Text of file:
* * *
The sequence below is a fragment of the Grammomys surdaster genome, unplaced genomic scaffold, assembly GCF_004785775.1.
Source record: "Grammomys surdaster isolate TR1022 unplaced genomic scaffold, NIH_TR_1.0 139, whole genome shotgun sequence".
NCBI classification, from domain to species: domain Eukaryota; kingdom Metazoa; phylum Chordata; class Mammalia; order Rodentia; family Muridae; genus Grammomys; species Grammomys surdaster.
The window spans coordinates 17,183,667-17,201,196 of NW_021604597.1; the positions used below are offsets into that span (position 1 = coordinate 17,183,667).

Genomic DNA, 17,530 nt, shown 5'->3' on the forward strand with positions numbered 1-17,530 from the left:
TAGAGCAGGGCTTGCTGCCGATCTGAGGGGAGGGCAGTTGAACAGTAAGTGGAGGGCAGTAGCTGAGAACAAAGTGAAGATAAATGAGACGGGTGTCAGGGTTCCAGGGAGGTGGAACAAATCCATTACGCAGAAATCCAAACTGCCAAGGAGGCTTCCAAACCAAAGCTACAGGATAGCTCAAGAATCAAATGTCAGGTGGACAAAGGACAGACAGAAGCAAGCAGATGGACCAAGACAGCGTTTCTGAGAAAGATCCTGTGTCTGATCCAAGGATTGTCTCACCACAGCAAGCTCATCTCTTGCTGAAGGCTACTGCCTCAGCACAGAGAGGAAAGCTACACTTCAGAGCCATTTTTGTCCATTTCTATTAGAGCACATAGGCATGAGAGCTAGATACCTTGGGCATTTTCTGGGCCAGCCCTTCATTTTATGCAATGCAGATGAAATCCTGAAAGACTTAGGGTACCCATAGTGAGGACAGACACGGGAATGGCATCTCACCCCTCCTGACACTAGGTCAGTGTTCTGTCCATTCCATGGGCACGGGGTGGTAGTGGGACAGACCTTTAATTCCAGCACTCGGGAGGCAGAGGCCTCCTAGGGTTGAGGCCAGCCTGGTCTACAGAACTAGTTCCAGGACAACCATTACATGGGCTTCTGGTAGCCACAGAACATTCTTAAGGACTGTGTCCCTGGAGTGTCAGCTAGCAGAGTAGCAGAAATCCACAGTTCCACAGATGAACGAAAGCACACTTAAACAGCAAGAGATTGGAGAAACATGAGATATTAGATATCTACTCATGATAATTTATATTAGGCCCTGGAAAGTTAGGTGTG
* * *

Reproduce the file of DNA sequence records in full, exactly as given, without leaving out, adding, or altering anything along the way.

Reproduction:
The sequence below is a fragment of the Grammomys surdaster genome, unplaced genomic scaffold, assembly GCF_004785775.1.
Source record: "Grammomys surdaster isolate TR1022 unplaced genomic scaffold, NIH_TR_1.0 139, whole genome shotgun sequence".
NCBI classification, from domain to species: domain Eukaryota; kingdom Metazoa; phylum Chordata; class Mammalia; order Rodentia; family Muridae; genus Grammomys; species Grammomys surdaster.
The window spans coordinates 17,183,667-17,201,196 of NW_021604597.1; the positions used below are offsets into that span (position 1 = coordinate 17,183,667).

Genomic DNA, 17,530 nt, shown 5'->3' on the forward strand with positions numbered 1-17,530 from the left:
TAGAGCAGGGCTTGCTGCCGATCTGAGGGGAGGGCAGTTGAACAGTAAGTGGAGGGCAGTAGCTGAGAACAAAGTGAAGATAAATGAGACGGGTGTCAGGGTTCCAGGGAGGTGGAACAAATCCATTACGCAGAAATCCAAACTGCCAAGGAGGCTTCCAAACCAAAGCTACAGGATAGCTCAAGAATCAAATGTCAGGTGGACAAAGGACAGACAGAAGCAAGCAGATGGACCAAGACAGCGTTTCTGAGAAAGATCCTGTGTCTGATCCAAGGATTGTCTCACCACAGCAAGCTCATCTCTTGCTGAAGGCTACTGCCTCAGCACAGAGAGGAAAGCTACACTTCAGAGCCATTTTTGTCCATTTCTATTAGAGCACATAGGCATGAGAGCTAGATACCTTGGGCATTTTCTGGGCCAGCCCTTCATTTTATGCAATGCAGATGAAATCCTGAAAGACTTAGGGTACCCATAGTGAGGACAGACACGGGAATGGCATCTCACCCCTCCTGACACTAGGTCAGTGTTCTGTCCATTCCATGGGCACGGGGTGGTAGTGGGACAGACCTTTAATTCCAGCACTCGGGAGGCAGAGGCCTCCTAGGGTTGAGGCCAGCCTGGTCTACAGAACTAGTTCCAGGACAACCATTACATGGGCTTCTGGTAGCCACAGAACATTCTTAAGGACTGTGTCCCTGGAGTGTCAGCTAGCAGAGTAGCAGAAATCCACAGTTCCACAGATGAACGAAAGCACACTTAAACAGCAAGAGATTGGAGAAACATGAGATATTAGATATCTACTCATGATAATTTATATTAGGCCCTGGAAAGTTAGGTGTG